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by Nabeel Chohan, AcceleratingCFO Consultant (UK)

Nabeel has extensive experience in management of financial reporting for global organizations, primarily within technology, media and entertainment sector. Nabeel played an instrumental role in M&A due diligence which lead to successful sale of Saffron Digital (c/o HTC Corporation) to a PE firm. He also played a key role with other high growth companies, managing finance, supporting management, securing funding, and raising capital. Nabeel is a Chartered Certified Accountant licensed in London, United Kingdom.

At a recent Investment pitch event, I met a Managing Director of software consultancy firm. He had peculiar views on the organisational structure – “I don’t believe in support functions, but instead we hire functional business partners,” he said. That triggered many questions in my mind.

First of all, let’s distinguish between support functions and business partnering. Support functions are ancillary activities carried by individuals to accommodate the core functions of the business. It has no direct link with the company’s operations but are considered to be critical for key decision making. Support functions such as, Human Resources (HR) & Finance and Office administration are deemed to be following the “tick-box” approach, where all the activities performed are mainly considered to be part of compliance with either legislation or company policies. 

Typical support function has employees with designated title and job duties which doesn’t allow the individuals to utilise their other skills and knowledge to add value to the business by giving more insight. This is where business partnering kicks in. 

A finance business partner, for instance, involves a professional who works alongside other business functions supporting and assessing their performance through key insights and also plays a key role in operational and strategic decision making. Business partnering is all about going that extra mile and having the ‘outside the box’ approach towards the challenges businesses faces. Along with complying with the day-to-day duties, a functional business partner will also possess below characteristics:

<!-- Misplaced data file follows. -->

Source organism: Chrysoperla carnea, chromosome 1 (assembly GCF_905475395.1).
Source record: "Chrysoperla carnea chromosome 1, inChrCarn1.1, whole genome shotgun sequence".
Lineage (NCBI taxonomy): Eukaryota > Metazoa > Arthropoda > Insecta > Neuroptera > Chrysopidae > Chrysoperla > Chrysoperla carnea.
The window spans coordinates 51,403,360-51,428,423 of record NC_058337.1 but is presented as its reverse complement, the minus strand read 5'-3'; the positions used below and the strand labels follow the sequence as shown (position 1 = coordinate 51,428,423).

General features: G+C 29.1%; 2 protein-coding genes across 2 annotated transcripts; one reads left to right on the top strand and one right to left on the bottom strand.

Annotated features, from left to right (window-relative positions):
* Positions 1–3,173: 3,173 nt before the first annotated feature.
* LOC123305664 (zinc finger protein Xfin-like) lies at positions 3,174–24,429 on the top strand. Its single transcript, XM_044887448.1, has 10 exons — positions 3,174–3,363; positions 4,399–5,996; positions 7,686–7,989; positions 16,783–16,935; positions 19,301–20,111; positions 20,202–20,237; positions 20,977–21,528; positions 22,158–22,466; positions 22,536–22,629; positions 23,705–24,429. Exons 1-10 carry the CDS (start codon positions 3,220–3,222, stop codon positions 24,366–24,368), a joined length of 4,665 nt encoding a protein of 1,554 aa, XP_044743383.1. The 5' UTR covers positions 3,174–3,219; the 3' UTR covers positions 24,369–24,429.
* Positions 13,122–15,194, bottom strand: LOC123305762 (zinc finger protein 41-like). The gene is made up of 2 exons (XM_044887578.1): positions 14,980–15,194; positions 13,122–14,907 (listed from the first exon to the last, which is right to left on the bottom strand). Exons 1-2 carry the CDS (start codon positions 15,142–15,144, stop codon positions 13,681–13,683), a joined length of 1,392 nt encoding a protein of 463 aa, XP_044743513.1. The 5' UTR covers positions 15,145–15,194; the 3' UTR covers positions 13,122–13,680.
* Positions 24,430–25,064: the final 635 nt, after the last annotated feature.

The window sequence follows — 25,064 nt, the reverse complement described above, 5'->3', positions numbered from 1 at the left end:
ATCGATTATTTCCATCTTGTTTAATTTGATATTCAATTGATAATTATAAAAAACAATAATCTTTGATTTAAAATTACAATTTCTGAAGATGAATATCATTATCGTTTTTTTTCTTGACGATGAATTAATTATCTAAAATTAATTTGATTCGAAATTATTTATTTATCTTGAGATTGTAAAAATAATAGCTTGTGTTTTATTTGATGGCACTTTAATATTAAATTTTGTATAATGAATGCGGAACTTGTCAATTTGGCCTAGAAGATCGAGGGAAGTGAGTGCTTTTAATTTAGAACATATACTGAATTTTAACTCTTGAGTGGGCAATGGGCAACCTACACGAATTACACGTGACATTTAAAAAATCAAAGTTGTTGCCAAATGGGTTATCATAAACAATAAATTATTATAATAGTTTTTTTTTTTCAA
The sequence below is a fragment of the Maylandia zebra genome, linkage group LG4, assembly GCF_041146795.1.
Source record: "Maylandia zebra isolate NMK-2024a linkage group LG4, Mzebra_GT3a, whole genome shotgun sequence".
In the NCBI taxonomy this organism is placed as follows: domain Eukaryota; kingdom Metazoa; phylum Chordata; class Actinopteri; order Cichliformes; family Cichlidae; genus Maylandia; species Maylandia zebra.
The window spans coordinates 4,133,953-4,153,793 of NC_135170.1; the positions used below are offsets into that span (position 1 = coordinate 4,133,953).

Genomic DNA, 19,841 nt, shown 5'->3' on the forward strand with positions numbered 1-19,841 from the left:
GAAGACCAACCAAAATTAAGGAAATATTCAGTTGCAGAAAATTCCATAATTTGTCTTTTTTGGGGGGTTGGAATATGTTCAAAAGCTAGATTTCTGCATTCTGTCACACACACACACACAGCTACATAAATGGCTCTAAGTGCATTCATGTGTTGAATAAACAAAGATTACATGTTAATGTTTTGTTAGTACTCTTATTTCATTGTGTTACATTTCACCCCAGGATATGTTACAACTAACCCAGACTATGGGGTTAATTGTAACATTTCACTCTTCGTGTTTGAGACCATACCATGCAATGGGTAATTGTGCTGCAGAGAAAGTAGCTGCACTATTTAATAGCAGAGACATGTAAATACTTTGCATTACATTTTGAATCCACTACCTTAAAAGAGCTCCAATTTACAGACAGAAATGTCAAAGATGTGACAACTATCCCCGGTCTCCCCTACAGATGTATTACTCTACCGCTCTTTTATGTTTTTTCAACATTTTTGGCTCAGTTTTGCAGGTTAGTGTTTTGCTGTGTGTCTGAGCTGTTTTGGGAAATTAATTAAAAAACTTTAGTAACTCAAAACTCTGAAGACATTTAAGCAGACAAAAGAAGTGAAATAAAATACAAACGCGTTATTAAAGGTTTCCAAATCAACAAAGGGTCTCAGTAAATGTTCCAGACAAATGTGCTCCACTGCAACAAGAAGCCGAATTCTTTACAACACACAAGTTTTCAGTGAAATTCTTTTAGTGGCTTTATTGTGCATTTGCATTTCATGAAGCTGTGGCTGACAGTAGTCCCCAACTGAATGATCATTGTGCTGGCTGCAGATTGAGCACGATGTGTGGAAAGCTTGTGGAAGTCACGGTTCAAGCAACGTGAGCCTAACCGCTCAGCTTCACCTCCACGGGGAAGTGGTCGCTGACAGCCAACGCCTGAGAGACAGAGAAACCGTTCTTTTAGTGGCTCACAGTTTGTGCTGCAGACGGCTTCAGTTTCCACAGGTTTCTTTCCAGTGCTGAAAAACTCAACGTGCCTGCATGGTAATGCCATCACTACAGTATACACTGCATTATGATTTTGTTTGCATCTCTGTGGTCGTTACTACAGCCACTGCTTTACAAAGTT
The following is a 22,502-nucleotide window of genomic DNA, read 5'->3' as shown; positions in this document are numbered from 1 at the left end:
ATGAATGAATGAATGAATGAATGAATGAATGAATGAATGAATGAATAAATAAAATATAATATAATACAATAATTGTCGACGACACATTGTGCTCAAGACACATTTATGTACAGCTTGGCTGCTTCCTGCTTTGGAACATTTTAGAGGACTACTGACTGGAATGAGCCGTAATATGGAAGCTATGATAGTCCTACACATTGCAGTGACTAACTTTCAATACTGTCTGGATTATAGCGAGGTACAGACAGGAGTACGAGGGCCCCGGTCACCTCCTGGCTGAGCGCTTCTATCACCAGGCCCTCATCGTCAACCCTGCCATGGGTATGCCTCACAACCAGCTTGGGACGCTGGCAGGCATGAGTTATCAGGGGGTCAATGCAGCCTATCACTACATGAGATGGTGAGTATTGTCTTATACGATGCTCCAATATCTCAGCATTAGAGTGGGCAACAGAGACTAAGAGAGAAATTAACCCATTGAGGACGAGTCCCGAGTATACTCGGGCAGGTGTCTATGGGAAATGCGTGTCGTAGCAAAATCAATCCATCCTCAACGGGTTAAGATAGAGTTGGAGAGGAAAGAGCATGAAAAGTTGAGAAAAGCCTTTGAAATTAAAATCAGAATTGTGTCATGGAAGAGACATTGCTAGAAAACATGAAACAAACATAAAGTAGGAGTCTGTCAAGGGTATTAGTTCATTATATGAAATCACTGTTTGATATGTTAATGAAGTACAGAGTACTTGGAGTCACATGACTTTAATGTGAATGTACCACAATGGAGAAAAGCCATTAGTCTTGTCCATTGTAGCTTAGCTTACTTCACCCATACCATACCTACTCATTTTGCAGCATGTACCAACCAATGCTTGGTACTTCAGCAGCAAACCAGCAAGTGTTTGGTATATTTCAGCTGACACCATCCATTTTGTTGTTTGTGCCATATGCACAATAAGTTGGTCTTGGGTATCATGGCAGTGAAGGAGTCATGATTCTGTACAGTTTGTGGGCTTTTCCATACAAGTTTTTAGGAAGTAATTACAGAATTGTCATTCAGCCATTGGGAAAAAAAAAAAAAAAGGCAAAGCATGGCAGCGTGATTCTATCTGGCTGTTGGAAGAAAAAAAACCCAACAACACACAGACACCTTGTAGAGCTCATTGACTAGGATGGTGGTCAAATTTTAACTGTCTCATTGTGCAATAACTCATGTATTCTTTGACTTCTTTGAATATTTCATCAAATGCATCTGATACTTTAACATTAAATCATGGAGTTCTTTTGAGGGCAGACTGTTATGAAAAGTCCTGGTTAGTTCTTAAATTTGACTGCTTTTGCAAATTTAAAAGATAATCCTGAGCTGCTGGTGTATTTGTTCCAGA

• Be courageous to challenge other functional managers;
  • Influence people, build relationship and communicate effectively;
  • Ability to get the message across and initiate a real discussion;
  • Be collaborative across all departments and also being mindful of unanimous business goal(s); and
  • Have the ability to translate numbers into actionable insights


A number of companies, especially high growth start-ups, are now shifting towards adapting business partnering culture and prefer hiring experienced outsourced/fractional business partners. For instance, hiring a fractional CFO with industry specific expertise can bring many benefits to the company. Having the relevant exposure with other clients, the CFO would be able to steer the business towards the right direction when going through the investment phase, let’s say. Or they could provide the Board of Directors a robust cash management plan and/or runway to help them decide the next funding round. Also, by the business partner having the relevant industry expertise, they can best advise the Board in choosing the right investor and also alarm the Board of Directors for any term sheets considered to be “encumbering”.

Take-away: At AcceleratingCFO, we encourage the management to adapt business partnering culture and benefit from that collaborative environment by challenging other functions. Support teams are often perceived as not having full understanding of business’s core functions. The overall business knowledge is crucial in order to play the true role of business partner.

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